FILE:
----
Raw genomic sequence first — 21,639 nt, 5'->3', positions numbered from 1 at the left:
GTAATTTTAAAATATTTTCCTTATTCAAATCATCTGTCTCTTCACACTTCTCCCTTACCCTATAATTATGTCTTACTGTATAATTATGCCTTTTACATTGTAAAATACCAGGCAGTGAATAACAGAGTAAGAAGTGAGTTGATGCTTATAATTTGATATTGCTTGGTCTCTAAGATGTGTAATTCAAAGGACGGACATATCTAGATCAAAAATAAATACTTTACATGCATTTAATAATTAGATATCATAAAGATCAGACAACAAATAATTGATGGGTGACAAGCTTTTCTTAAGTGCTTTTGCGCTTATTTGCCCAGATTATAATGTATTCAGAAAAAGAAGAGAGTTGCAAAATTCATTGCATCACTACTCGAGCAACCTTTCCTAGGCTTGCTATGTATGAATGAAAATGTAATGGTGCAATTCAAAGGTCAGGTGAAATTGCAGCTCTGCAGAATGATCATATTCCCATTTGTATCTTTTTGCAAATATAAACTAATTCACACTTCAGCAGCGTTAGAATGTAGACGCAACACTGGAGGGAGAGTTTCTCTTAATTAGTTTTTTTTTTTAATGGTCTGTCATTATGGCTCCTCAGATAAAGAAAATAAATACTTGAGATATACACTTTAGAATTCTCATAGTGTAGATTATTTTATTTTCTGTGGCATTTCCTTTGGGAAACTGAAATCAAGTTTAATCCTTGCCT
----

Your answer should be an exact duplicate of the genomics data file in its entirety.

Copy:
Raw genomic sequence first — 21,639 nt, 5'->3', positions numbered from 1 at the left:
GTAATTTTAAAATATTTTCCTTATTCAAATCATCTGTCTCTTCACACTTCTCCCTTACCCTATAATTATGTCTTACTGTATAATTATGCCTTTTACATTGTAAAATACCAGGCAGTGAATAACAGAGTAAGAAGTGAGTTGATGCTTATAATTTGATATTGCTTGGTCTCTAAGATGTGTAATTCAAAGGACGGACATATCTAGATCAAAAATAAATACTTTACATGCATTTAATAATTAGATATCATAAAGATCAGACAACAAATAATTGATGGGTGACAAGCTTTTCTTAAGTGCTTTTGCGCTTATTTGCCCAGATTATAATGTATTCAGAAAAAGAAGAGAGTTGCAAAATTCATTGCATCACTACTCGAGCAACCTTTCCTAGGCTTGCTATGTATGAATGAAAATGTAATGGTGCAATTCAAAGGTCAGGTGAAATTGCAGCTCTGCAGAATGATCATATTCCCATTTGTATCTTTTTGCAAATATAAACTAATTCACACTTCAGCAGCGTTAGAATGTAGACGCAACACTGGAGGGAGAGTTTCTCTTAATTAGTTTTTTTTTTTAATGGTCTGTCATTATGGCTCCTCAGATAAAGAAAATAAATACTTGAGATATACACTTTAGAATTCTCATAGTGTAGATTATTTTATTTTCTGTGGCATTTCCTTTGGGAAACTGAAATCAAGTTTAATCCTTGCCT